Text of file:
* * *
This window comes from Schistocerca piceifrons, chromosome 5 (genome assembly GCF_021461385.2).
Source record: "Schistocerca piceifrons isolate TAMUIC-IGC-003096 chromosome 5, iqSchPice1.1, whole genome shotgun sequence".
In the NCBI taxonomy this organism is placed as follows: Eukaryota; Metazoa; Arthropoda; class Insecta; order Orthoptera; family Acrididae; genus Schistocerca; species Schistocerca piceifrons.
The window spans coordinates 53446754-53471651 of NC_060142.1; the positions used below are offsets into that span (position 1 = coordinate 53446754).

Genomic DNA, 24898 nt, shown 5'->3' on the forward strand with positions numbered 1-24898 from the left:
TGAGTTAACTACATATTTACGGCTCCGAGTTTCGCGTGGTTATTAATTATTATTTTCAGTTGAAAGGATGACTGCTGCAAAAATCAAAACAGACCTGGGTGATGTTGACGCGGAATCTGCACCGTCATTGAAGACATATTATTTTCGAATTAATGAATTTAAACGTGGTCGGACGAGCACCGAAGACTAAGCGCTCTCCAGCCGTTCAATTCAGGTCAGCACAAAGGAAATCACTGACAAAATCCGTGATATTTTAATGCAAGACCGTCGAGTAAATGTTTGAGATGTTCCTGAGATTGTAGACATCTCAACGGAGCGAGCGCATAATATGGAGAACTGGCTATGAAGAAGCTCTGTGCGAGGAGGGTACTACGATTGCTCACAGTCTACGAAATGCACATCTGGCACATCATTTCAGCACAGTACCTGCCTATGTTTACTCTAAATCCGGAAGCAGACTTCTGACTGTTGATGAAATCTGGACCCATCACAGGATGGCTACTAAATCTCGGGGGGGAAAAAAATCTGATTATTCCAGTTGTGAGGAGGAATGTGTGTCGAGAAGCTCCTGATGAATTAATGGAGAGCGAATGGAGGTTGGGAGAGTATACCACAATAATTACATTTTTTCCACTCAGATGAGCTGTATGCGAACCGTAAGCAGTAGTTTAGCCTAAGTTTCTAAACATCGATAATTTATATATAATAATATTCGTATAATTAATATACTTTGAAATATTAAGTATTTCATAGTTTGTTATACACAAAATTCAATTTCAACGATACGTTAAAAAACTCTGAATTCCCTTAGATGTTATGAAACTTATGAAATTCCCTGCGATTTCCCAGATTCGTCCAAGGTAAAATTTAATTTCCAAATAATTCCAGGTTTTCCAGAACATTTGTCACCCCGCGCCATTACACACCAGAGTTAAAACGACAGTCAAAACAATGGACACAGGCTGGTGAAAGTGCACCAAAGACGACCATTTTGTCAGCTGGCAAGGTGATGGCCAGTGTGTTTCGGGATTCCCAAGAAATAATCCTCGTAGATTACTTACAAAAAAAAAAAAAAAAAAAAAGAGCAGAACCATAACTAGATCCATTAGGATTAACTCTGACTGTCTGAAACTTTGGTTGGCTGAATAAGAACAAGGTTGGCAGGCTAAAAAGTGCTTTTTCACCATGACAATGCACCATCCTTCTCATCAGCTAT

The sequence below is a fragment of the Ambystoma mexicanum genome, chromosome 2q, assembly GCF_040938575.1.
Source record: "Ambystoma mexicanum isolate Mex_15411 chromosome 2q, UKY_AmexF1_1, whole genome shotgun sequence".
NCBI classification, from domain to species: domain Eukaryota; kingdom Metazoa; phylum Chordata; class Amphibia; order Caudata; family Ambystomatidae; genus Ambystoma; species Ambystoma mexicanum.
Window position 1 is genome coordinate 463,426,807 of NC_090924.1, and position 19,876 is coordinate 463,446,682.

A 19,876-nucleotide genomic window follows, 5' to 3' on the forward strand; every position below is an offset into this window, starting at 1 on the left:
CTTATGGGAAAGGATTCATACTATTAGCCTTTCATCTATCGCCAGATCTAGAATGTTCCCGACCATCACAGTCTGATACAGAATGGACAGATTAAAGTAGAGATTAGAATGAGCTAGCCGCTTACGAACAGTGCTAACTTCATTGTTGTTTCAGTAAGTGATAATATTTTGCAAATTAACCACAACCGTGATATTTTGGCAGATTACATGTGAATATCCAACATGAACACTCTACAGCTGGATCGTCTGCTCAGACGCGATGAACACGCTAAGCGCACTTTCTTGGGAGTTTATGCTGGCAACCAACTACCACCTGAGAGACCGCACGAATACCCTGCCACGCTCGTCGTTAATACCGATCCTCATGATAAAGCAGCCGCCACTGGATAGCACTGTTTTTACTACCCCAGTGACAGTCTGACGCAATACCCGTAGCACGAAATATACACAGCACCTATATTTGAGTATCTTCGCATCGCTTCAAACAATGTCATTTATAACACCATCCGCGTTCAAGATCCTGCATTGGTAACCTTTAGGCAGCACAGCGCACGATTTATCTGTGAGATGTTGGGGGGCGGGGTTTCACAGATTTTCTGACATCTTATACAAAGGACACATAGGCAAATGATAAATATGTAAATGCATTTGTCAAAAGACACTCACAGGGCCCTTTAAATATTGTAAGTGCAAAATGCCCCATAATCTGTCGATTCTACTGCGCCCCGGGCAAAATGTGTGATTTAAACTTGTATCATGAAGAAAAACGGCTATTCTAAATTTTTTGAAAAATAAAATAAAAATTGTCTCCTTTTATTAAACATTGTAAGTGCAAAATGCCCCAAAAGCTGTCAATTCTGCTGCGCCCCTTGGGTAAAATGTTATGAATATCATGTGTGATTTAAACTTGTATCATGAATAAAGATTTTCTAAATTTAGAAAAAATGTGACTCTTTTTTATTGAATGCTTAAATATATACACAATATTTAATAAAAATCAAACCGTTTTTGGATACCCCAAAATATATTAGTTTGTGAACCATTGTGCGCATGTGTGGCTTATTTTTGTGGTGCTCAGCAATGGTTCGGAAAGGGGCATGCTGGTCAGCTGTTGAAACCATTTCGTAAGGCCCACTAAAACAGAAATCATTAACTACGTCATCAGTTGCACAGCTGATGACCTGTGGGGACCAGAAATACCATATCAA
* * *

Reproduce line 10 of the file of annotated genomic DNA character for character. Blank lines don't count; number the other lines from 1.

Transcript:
Window position 1 is genome coordinate 463,426,807 of NC_090924.1, and position 19,876 is coordinate 463,446,682.